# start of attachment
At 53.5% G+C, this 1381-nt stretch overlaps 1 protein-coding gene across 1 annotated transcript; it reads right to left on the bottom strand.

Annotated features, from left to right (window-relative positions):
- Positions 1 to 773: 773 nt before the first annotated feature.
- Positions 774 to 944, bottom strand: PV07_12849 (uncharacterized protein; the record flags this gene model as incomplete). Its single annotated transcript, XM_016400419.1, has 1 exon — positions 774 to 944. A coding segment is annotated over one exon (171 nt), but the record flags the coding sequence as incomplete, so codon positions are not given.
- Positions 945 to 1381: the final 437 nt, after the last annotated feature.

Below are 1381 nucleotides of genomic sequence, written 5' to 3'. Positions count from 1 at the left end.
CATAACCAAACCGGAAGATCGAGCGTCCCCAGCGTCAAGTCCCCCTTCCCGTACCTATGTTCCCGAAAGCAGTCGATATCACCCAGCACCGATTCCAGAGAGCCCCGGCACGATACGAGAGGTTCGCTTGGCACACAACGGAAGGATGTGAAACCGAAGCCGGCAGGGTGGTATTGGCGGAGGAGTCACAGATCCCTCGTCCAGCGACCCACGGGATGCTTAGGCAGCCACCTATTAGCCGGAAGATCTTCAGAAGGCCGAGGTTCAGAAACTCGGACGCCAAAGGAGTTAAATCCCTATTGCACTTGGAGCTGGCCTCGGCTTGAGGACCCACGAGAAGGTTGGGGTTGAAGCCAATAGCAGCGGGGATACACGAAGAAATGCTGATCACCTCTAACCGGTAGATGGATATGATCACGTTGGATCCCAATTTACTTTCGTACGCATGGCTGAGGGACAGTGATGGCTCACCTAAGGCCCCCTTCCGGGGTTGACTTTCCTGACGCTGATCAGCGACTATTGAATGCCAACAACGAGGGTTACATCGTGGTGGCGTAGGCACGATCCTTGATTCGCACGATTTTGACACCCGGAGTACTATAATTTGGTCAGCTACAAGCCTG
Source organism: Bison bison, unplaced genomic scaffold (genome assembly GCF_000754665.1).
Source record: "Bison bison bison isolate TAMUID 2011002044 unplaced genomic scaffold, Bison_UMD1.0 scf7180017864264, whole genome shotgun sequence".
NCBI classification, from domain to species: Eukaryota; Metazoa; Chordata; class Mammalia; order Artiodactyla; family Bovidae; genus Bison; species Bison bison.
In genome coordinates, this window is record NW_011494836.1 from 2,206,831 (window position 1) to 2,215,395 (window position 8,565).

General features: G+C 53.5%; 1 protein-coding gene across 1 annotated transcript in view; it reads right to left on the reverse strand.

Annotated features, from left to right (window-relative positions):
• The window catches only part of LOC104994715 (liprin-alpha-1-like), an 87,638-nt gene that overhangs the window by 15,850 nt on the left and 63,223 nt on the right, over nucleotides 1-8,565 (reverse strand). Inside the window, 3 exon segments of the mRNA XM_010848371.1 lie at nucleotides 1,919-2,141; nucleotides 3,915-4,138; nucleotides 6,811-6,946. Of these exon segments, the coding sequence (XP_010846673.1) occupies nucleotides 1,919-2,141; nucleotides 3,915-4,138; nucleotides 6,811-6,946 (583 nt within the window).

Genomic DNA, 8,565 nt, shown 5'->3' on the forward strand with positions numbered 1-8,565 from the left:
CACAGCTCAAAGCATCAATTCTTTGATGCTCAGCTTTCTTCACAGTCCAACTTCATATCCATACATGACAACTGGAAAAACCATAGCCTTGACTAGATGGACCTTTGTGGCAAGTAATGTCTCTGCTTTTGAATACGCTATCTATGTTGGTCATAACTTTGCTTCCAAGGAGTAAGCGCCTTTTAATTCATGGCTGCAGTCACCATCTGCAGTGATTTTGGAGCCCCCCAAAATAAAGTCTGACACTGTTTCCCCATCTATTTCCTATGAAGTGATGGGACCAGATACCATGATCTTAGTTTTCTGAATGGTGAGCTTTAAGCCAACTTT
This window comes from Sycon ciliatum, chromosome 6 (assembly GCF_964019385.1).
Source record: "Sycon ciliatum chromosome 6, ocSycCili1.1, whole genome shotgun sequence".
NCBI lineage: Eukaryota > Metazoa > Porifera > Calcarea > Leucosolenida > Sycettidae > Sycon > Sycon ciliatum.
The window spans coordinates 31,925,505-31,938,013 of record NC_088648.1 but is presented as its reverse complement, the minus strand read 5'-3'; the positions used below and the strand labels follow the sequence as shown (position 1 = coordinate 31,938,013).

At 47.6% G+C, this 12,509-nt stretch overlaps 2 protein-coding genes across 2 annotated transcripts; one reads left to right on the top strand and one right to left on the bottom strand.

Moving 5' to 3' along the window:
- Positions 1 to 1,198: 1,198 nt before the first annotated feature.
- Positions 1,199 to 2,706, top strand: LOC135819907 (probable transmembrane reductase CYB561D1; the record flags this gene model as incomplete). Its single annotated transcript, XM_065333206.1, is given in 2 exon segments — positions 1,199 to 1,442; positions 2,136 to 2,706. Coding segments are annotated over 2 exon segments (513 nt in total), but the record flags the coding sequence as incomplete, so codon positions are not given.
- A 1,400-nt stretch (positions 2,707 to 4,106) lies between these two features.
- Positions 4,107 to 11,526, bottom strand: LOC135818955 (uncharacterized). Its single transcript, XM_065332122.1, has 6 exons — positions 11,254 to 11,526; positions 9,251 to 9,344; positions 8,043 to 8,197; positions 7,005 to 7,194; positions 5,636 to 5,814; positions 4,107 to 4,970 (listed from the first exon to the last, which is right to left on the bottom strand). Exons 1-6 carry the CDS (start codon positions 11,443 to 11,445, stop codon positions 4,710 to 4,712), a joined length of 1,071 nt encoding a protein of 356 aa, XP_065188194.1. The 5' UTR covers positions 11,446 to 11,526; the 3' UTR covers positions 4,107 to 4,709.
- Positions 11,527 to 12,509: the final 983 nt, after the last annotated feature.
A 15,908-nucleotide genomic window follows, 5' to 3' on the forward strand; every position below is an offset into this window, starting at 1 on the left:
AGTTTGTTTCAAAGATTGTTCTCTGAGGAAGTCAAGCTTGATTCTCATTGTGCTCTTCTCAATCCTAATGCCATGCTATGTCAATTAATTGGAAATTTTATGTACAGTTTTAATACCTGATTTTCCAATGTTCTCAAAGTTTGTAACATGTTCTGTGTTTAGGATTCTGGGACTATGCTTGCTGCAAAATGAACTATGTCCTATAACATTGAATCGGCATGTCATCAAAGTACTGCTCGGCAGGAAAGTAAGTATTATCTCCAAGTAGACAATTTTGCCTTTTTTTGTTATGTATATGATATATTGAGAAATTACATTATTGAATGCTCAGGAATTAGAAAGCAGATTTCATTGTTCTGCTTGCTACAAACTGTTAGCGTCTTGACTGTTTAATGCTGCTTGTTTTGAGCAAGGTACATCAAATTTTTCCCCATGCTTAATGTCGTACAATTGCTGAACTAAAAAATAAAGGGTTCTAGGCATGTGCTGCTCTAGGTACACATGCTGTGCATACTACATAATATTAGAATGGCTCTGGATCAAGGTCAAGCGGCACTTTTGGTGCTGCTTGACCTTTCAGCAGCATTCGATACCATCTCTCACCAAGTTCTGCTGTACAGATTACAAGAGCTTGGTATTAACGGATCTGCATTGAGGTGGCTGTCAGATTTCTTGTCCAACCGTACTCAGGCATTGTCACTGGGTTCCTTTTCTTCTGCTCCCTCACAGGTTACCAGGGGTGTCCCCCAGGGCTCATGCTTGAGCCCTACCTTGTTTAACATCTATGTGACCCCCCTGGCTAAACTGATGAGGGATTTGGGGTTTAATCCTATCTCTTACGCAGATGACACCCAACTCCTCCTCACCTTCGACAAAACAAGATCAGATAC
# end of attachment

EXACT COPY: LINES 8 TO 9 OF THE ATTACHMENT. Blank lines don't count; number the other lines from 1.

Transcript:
Source organism: Bison bison, unplaced genomic scaffold (genome assembly GCF_000754665.1).
Source record: "Bison bison bison isolate TAMUID 2011002044 unplaced genomic scaffold, Bison_UMD1.0 scf7180017864264, whole genome shotgun sequence".